Trying to take a great picture can be pretty tough, especially when your subject has four legs, a tail, and doesn’t speak English. Yet somehow, Instagram and Facebook are flooded with the most adorable photos of corgis at the beach and goldendoodles at restaurants.
Now I can barely take a semi-decent photo of myself, let alone a fabulous picture of my dog. Luckily for me–and I’m guessing many of you out there, too–local photographer and dog-mom Jordan Hefler wants to help. We recently met with Hefler to find out her tips for taking the perfect shots, just in time for National Pet Photo Day on July 11.
1. Train them to “Sit” and “Focus”.
Every time you feed or give your pet a treat, Hefler suggests making it a habit to have them sit and focus, making eye contact with you. “Eventually they’ll listen to the commands when you pull the camera out, too,” she says.
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2. Bribery can be your best friend.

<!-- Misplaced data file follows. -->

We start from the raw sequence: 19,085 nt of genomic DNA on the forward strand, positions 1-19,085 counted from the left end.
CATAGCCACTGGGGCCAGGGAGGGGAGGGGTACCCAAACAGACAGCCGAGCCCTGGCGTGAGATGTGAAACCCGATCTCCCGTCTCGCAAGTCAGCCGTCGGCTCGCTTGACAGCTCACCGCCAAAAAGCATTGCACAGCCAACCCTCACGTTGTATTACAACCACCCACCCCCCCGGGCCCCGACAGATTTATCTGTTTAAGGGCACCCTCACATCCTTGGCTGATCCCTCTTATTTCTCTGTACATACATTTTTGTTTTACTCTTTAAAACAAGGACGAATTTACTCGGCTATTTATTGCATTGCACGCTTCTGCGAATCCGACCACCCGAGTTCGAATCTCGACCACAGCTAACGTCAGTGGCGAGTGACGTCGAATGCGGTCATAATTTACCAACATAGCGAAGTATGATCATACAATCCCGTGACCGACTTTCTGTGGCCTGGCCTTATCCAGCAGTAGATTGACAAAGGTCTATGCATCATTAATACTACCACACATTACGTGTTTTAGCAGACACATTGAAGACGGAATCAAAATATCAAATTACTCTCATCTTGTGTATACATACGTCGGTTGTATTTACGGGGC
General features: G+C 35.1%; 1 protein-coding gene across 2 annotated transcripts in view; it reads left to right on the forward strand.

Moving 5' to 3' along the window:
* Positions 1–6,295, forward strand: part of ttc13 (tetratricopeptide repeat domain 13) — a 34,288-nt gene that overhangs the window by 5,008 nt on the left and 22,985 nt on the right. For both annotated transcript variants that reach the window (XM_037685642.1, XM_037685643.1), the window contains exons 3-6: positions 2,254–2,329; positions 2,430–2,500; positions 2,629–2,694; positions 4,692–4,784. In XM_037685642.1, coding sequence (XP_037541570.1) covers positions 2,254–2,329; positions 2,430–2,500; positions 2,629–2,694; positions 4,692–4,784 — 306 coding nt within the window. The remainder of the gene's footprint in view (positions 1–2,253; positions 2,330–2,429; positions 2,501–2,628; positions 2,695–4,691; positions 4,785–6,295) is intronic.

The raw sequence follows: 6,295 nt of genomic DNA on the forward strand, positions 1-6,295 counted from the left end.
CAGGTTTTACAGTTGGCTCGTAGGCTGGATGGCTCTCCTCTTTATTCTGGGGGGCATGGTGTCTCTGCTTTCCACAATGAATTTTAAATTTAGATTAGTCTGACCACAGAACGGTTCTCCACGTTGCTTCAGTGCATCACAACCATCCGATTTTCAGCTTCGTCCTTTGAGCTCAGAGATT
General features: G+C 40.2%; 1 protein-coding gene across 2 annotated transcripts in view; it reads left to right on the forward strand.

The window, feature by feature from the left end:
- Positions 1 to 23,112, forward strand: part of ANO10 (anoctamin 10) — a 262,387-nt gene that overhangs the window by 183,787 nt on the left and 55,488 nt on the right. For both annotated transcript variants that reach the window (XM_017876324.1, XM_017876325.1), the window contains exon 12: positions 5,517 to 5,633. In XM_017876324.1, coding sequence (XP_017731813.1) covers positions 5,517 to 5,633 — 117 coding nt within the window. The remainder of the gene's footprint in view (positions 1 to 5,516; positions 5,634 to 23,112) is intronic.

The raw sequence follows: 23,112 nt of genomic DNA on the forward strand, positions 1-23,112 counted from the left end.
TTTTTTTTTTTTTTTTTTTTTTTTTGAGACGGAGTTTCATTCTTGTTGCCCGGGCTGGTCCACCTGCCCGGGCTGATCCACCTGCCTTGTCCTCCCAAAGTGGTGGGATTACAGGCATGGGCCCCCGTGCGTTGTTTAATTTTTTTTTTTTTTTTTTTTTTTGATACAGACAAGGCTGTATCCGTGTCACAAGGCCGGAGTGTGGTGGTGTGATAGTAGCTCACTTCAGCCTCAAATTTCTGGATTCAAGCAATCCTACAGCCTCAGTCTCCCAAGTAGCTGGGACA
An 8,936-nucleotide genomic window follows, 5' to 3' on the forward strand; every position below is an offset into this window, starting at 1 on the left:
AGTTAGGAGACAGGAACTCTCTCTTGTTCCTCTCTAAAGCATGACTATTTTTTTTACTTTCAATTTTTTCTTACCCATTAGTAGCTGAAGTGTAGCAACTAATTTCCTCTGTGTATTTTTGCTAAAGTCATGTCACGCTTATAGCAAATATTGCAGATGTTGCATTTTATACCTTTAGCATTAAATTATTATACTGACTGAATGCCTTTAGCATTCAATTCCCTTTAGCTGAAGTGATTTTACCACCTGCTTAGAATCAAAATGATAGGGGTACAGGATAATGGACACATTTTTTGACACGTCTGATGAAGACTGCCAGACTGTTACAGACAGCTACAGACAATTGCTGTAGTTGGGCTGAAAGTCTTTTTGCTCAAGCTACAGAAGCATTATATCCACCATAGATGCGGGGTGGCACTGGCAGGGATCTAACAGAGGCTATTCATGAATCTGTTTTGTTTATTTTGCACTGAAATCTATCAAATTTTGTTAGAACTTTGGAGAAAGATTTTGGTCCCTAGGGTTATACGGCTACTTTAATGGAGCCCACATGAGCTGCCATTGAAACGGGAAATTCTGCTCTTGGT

If training your pet to sit still isn’t quite working for your pup, a little bribery might just do the trick. Holding your pet’s favorite treat or toy near the camera typically works to keep their attention. “There’s nothing wrong with a little bait,” jokes Hefler. “Plus, you can give it to them after to let them know they did a good job!”
3. Get on their level.
Hefler wants to discourage always pointing the camera down at your pet when you want to take a photo. Instead, she suggests getting down on their level and playing with perspective.
4. Have fun with it.
Usually when you take a picture of your pet, it’s because you want to remember the moment, so don’t forget to make the experience fun. “Don’t be afraid to make silly noises and act like a crazy pageant mom,” says Hefler. By making new or unfamiliar sounds, you’re able to capture your pets attention and you might even snag a cute picture of them tilting their head.
The most important tip Hefler shares, however, is not to force anything and listen to your pet. Although posed pictures can be super cute, some of the best shots might be candids. Hefler says not to try and make your pup pose longer than a few minutes. since you want your pet to look happy and natural, rather than stiff and nervous. “If it’s not working, they’ll let you know,” Hefler explains.